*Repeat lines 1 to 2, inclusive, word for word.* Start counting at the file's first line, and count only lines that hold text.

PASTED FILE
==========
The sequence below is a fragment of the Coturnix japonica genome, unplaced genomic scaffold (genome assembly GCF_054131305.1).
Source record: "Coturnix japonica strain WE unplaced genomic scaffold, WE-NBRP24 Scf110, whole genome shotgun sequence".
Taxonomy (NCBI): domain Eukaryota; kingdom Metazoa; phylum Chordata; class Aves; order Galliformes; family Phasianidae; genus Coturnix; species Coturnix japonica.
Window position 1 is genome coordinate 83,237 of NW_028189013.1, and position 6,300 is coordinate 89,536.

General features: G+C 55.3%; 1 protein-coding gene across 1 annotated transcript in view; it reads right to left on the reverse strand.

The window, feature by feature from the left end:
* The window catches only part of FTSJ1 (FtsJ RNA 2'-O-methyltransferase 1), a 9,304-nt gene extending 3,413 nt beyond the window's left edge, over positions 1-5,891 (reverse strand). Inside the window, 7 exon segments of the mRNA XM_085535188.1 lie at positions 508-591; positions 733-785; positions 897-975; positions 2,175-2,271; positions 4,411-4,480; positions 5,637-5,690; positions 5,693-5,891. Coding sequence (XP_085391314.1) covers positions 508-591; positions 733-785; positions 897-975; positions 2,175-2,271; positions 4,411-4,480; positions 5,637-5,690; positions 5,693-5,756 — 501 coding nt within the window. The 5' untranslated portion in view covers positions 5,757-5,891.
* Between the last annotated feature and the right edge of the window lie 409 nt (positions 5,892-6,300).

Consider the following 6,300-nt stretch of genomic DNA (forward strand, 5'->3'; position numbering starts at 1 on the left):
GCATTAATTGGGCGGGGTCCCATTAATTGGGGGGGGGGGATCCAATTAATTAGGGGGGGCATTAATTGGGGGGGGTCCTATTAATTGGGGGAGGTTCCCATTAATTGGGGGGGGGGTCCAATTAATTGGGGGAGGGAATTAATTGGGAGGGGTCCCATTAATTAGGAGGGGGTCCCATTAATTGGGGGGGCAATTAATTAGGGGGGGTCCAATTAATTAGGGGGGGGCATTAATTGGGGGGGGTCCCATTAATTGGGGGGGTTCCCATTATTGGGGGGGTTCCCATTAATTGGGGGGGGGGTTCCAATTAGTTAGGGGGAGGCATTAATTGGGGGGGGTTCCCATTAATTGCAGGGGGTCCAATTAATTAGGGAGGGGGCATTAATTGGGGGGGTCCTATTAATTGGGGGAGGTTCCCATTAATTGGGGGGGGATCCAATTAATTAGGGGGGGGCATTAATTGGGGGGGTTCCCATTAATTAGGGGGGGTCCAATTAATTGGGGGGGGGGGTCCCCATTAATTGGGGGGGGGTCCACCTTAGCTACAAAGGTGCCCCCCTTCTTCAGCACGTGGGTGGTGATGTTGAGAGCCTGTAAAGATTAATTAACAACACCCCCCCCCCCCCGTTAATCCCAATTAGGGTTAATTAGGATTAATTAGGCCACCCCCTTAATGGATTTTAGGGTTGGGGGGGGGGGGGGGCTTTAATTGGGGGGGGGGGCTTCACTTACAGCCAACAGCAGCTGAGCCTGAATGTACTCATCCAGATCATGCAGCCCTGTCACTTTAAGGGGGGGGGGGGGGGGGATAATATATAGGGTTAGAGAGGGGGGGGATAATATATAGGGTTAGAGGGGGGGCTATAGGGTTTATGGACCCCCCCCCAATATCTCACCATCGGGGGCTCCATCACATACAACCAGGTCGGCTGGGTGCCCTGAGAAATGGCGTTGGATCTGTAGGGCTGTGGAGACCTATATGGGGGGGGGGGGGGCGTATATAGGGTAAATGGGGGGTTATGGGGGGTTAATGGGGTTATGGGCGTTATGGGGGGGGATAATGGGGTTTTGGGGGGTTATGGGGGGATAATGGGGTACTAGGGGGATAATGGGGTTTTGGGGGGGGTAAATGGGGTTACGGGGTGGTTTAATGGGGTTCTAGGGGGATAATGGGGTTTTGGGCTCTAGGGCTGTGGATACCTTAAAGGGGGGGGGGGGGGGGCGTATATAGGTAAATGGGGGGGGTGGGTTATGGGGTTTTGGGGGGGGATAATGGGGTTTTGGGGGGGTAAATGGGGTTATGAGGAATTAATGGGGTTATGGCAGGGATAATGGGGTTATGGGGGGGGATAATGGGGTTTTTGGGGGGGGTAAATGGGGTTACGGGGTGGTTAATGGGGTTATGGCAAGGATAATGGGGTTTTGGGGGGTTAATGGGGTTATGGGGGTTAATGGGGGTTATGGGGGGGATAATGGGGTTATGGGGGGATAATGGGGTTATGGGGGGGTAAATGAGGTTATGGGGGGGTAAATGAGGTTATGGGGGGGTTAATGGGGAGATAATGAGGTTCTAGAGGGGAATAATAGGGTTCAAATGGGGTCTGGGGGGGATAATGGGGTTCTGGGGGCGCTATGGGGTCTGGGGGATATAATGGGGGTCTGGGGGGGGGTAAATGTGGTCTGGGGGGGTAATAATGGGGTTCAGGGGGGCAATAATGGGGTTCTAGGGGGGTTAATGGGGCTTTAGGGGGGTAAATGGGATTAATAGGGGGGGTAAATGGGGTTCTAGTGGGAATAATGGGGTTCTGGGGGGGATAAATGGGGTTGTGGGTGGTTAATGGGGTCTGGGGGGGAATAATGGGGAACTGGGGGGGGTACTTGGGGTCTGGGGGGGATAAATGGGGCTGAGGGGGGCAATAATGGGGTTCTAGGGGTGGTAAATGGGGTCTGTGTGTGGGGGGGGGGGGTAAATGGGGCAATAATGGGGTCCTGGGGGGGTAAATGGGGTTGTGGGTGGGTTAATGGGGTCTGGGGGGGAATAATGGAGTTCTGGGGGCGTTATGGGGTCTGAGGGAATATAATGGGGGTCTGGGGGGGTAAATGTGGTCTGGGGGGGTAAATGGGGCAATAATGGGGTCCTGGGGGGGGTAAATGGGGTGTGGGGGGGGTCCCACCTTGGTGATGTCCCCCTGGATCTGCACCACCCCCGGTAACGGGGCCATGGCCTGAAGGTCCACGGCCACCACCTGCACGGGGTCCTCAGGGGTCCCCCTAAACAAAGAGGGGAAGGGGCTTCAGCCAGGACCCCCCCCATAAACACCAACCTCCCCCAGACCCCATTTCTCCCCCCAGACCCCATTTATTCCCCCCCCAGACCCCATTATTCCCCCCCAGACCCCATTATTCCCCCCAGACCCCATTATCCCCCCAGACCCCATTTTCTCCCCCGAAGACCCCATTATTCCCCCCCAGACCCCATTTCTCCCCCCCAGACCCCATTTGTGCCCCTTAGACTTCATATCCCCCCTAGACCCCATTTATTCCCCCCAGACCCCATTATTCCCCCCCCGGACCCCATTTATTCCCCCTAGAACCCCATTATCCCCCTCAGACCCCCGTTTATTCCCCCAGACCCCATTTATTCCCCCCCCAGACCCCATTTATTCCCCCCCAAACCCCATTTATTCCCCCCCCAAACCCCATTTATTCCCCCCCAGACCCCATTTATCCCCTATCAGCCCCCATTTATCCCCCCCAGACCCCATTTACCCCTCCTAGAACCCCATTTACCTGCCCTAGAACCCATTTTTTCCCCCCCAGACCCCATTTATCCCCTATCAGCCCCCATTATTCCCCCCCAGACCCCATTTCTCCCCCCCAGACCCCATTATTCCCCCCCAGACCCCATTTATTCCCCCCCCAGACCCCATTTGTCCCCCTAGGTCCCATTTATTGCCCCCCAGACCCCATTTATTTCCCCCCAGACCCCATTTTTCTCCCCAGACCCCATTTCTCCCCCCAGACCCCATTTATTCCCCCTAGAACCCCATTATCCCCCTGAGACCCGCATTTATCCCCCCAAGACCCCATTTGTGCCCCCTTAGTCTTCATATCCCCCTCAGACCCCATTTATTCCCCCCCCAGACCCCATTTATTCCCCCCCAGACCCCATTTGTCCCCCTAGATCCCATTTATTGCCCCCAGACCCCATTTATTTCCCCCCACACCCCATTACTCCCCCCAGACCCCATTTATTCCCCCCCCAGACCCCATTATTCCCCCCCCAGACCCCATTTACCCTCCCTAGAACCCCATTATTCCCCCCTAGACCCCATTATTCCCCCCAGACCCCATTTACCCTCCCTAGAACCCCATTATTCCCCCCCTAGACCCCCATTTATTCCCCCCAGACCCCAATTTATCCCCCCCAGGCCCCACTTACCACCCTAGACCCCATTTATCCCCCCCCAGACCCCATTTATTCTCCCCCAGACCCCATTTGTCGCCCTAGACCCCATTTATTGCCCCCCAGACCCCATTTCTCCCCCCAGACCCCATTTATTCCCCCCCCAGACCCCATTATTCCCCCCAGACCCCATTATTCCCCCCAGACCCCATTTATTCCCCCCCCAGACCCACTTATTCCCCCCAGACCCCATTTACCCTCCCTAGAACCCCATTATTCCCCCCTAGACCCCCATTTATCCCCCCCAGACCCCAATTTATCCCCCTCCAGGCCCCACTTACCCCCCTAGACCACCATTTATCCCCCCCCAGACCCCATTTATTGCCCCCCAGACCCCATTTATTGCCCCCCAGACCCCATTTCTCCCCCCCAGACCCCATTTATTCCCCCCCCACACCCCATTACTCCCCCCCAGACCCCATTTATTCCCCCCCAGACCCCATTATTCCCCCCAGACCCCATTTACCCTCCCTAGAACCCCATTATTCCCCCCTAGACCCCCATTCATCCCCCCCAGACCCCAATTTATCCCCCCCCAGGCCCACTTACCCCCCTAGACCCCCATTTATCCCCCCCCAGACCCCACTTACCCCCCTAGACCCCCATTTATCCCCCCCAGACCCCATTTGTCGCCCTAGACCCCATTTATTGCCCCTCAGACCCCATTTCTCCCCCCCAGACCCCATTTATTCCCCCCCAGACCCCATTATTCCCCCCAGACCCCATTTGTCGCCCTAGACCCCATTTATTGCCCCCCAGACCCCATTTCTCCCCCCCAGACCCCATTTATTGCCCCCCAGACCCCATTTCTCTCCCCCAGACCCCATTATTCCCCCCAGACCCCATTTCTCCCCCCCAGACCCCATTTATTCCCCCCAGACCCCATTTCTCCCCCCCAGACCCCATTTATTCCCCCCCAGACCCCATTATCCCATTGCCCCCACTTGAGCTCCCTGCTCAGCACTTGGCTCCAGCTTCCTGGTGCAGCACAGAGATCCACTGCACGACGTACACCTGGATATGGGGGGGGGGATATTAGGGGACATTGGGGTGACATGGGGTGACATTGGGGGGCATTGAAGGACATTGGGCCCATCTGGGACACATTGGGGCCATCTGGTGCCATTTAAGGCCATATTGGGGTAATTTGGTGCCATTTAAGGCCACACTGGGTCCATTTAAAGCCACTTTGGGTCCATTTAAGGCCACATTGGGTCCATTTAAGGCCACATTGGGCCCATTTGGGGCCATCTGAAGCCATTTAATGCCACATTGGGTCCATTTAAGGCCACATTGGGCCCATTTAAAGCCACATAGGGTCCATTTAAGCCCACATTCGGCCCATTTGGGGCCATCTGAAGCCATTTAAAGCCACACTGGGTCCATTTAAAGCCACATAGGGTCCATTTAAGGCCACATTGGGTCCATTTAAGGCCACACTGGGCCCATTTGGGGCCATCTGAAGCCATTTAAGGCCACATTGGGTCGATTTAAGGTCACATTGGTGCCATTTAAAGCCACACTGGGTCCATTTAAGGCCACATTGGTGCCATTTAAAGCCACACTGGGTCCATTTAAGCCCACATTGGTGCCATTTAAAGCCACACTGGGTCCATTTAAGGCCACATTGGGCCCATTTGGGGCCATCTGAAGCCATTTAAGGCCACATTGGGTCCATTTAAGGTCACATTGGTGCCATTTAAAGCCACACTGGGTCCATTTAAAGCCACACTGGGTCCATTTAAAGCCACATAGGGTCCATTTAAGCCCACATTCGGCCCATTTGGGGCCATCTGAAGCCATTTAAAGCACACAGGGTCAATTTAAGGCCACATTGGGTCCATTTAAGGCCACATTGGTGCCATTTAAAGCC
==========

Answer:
The sequence below is a fragment of the Coturnix japonica genome, unplaced genomic scaffold (genome assembly GCF_054131305.1).
Source record: "Coturnix japonica strain WE unplaced genomic scaffold, WE-NBRP24 Scf110, whole genome shotgun sequence".